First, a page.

• Partner with NBA teams & the National Tennis League. Collectively, NBA teams have the infrastructure to market, merch, get TV deals, provide incredible venues, ability to pay the top 480 players in the sport million$, the business savvy & connections to make it work, & the ability to easily find such a league. Teams easily sign the top 20 players in the world with huge 5 year contracts & they could provide challenger level players with big money relative to what they get now. Trades & free agency would create buzz globally and exponentially enhance media coverage.

  • 1.Have a standard medium set for the income for all pros. 2.More involvement of certified female teaching pros in a heavily dominated male industry. 3.creat better healthcare awareness for long term injuries such as hip/knee problems 4.update facilities across the us with grants 5. East of setting up USTA tournaments, current platform is confusing and frustrating

  • 1. Connect with EVERY high school district with a USTA coordinator; create a mechanism that each district could open their HS facilities to the public and/or create a win-win training program within each. 2. Train ALL coaches how to create no-cut and highly successful program; 3. Lower the cost of and create more tournament opportunities for all levels; 4. teach how to design community programs that bring a culture of tennis to all cities; 5. Make it easier and less expensive for kids to attend professional tennis tournament.

  • Build courts in counties where no public courts available. If courts are available, building buildings to help manage and maintain those courts. Promote accessibility to working people (clinics on nights and weekends). Work to remove exclusivity of access. Focus more on lifelong playing rather than youth becoming the next wave of professionals. (We make this work for adult softball; why not adult tennis!)

  • Start off with offering either one or two free tennis lessons for beginners For new members offer discounted lessons for the first four Lessons Offer free trial Membership for a given amount of days

  • Build more tennis courts, especially in disadvantaged areas and fund coaches.

  • Tennis is about having fun. As the duly elected commissioner, it is our responsibility to engage players to play and make the game more social. The key to growth is to get a broader base of players playing. The cream will rise

  • Diversify all the money to the ones that do the work; figure out a way to have that somehow dispersed tothe teaching pros; have it where an association has discounted fees based on years of service (not everyone has their dues paid for); when pros get out of industry contact them within a month or two to ask ''WHY DID THEY LEAVE?"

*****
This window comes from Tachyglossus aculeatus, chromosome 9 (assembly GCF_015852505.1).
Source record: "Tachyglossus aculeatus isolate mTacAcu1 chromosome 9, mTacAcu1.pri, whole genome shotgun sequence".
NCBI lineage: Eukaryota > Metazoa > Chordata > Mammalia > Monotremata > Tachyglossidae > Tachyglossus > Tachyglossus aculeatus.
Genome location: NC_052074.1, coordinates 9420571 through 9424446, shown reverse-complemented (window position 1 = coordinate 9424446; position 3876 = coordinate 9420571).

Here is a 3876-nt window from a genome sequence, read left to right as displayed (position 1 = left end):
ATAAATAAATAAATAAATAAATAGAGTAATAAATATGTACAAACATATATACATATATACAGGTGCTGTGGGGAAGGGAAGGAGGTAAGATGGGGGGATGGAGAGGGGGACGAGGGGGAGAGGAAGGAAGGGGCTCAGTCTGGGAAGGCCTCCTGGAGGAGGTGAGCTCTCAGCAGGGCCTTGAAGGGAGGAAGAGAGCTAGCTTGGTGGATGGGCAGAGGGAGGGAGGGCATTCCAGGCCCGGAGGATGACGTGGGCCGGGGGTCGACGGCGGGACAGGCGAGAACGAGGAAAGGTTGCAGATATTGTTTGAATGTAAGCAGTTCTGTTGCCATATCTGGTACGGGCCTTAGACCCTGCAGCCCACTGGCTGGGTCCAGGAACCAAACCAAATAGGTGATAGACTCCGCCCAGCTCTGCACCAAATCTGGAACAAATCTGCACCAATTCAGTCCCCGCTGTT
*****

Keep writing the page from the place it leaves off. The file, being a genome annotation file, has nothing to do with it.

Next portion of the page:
• I have labored in the 10 and under ultra beginning market for 12 years now and have had incredible success. Not only did we teach over 3000 kids who have never touched a racquet before but we accomplished 2 major benchmarks while doing it. 750 of those kids were ultra beginners taught on their school campus. We launched 1 school and now have 8. In the private industry we billed 45-60k a month for 10 and under programs based on a book written called “8 weeks to a lifetime of tennis”. The schools program and 10 and under ultra beginning programs are an answer to the 300 million dollar question.

  • Make tennis more inclusive than exclusive. Focus more on the diverse majority of the U.S. tennis population than the select few top players. Showcase and promote a mix or variety of competitive and social doubles played by women, men, juniors, young adults and seniors. Make available to teaching pros and facilities the Smart Doubles(R) book/program to deliver more simple, fun CLINICS (3-6 players) than PRIVATE lessons (1 player). Make tennis social, fun, more accessible, easier to learn, practice and enjoy!

  • For sure I know this! I actually legally own this idea and game that can be brought and played anywhere in the US any tennis court. If this is a serious inquiry, I would be happy to chat. This tennis idea can bring in players if they have never played before. I can’t say it here so I don’t get copied. Thanks